Moreover, clinicians are greatly dependant upon parents’ perceptions of the nature of the presenting problems. Parents may differ, for example, in the extent to which they perceive very active behavior as problematic versus being “all boy,” or view a quiet and introspective child as being “shy” versus having a “social disorder.” Subjectivity in diagnosis also is manifest in the variable diagnoses received by white patients and individuals who are members of ethnic minorities. African American patients with manic-depressive illness, for example, have been found to be at higher risk for being misdiagnosed as having schizophrenia than are whites (Bell and Mehta, 1980, 1981; Mukherjee et al., 1983). Such racial differences have tended to disappear when structured interviews rather than clinical diagnoses are used (Adebimpe, 1994; Simon and Fleiss, 1973), suggesting the existence of differences in clinician assessment by patient ethnicity.
A number of factors account for variations in diagnosis of M/SU illnesses. Foremost, in contrast with general health conditions, relatively few laboratory, imaging, or other physical measures can detect the presence of a mental illness or substance dependence.10 Accurate diagnosis relies instead upon descriptive methods whereby patients or their caregivers inform clinicians about symptoms, and clinicians apply their expert judgment to determine whether diagnostic criteria for a condition are met. Moreover, individual clinicians vary in the breadth, depth, and theoretical basis of their training (see Chapter 7). Because diagnosis requires a subjective interpretation of reported symptoms, these variations result in inconsistency and unreliability in how individuals are diagnosed. Administrative rules and financial incentives can also influence diagnostic practices.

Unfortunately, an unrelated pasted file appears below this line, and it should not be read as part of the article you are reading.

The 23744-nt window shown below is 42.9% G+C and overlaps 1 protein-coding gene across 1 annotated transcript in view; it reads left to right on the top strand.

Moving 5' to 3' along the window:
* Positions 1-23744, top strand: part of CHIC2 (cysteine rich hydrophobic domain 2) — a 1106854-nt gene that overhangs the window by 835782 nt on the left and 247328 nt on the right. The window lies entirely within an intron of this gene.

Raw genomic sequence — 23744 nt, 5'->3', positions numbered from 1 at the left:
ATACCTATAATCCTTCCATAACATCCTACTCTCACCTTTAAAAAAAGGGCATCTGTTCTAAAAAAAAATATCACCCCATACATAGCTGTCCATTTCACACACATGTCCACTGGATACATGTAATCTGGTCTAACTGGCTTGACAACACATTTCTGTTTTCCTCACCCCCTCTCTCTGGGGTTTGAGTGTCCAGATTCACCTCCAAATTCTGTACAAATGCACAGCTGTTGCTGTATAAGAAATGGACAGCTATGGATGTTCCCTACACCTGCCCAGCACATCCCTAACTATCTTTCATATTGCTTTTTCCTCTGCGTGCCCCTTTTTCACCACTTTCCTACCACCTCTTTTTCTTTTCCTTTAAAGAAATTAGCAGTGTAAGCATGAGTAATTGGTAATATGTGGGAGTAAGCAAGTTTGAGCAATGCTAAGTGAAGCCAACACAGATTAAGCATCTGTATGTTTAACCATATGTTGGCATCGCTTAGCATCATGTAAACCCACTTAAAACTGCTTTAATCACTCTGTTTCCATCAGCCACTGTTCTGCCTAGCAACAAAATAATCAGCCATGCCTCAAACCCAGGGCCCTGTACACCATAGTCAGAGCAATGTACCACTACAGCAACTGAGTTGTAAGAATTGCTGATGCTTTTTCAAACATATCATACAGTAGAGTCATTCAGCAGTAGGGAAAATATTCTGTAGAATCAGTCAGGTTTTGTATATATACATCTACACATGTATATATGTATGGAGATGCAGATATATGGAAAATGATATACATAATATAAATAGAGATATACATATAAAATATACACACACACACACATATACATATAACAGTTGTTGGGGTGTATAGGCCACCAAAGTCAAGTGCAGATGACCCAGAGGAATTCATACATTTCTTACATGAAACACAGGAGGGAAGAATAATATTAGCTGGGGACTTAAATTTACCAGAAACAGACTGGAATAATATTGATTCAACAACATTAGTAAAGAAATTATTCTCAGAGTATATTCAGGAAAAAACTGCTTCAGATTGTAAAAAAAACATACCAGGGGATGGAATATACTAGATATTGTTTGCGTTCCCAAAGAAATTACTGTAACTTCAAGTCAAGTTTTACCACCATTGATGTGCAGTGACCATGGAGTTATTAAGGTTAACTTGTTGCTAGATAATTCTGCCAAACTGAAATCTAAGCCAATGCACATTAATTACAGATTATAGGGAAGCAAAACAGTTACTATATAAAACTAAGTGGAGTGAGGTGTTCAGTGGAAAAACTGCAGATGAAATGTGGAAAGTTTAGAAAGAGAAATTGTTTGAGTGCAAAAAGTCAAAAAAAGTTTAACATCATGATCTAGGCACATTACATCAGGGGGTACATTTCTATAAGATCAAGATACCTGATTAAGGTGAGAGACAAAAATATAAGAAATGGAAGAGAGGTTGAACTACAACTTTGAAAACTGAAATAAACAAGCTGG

Criteria for diagnosing M/SU problems and illnesses reliably are found in the American Psychiatric Association’s Diagnostic and Statistical Manual of Mental Disorders (DSM), which has been a highly significant milestone in the diagnosis and treatment of mental and substance-use problems and illnesses and is now in its revised fourth edition (DSM-IV-R). However, adherence to these guidelines is not uniform. Fully 56 percent of primary care physicians in Michigan surveyed in 2002 reported that they did not use DSM criteria to diagnose ADHD (Rushton et al., 2004). This may be because DSM-IV is not easy to use in primary care settings, in part because of its focus on specialty care, its length, and its complexity (Pincus, 2003).
Several different approaches have been undertaken to improve the accuracy of diagnosis of M/SU illnesses. System-level interventions, such as routine screening, have been shown to help (Gilbody et al., 2001; Rollman et al., 2001). Structured diagnostic interview instruments have also been developed to reduce variability in information gathering and biases that can inadvertently influence individual clinicians’ decision making. While these